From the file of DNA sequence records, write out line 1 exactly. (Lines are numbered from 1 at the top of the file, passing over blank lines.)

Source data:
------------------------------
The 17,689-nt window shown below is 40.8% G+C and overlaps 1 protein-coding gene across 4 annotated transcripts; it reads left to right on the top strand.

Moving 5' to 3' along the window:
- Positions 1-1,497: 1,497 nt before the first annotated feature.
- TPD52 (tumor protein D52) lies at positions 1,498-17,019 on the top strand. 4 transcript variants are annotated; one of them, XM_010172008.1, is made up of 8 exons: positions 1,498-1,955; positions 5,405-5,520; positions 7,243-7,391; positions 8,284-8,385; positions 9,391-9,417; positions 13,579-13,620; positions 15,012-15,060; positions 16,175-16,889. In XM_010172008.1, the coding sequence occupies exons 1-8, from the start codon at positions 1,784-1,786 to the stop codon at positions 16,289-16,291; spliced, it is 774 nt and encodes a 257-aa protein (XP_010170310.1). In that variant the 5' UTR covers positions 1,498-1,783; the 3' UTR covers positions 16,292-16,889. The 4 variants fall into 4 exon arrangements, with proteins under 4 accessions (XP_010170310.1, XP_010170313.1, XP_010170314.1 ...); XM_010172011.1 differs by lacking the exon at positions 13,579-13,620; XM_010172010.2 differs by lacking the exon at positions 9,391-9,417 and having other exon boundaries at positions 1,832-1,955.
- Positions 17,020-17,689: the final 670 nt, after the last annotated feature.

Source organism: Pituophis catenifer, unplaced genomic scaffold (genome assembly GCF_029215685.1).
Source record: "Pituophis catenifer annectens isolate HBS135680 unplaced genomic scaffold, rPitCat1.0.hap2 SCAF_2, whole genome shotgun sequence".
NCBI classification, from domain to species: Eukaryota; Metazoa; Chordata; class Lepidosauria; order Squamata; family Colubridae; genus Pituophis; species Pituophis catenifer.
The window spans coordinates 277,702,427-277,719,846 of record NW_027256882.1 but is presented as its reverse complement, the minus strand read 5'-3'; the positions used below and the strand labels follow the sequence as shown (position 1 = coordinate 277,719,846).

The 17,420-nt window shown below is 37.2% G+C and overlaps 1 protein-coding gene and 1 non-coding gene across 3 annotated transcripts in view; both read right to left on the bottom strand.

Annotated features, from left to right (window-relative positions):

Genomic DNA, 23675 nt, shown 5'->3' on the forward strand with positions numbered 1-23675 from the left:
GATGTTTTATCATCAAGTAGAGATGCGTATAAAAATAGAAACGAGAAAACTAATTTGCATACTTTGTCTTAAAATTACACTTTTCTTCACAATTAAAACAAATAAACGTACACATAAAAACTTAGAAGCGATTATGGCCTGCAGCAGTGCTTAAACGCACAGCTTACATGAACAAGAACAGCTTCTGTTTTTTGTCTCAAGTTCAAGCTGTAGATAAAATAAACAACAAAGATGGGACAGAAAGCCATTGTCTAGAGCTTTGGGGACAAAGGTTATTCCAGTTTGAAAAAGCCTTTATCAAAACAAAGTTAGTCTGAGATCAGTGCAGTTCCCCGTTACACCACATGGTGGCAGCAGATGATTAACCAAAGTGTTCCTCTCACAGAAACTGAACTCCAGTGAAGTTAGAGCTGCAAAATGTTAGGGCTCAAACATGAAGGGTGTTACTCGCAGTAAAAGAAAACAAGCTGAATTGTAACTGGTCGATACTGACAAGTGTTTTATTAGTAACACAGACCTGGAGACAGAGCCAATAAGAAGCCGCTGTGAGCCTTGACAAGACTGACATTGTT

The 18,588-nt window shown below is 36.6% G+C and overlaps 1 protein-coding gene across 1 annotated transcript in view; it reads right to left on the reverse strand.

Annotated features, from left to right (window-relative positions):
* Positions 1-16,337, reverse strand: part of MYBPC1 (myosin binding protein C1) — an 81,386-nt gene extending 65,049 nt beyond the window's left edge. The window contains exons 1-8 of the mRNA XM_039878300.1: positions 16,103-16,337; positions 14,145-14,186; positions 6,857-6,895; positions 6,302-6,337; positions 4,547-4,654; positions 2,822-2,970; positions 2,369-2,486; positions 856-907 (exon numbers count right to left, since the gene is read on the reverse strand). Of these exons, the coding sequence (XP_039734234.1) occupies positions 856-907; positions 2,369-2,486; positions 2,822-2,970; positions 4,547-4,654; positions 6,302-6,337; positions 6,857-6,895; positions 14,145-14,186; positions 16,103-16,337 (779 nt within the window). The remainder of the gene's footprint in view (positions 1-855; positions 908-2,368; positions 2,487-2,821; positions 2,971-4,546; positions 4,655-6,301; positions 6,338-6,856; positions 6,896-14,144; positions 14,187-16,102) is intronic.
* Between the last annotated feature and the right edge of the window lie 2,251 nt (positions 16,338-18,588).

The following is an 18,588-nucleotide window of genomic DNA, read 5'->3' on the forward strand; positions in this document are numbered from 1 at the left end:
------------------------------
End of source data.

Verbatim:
The 17,689-nt window shown below is 40.8% G+C and overlaps 1 protein-coding gene across 4 annotated transcripts; it reads left to right on the top strand.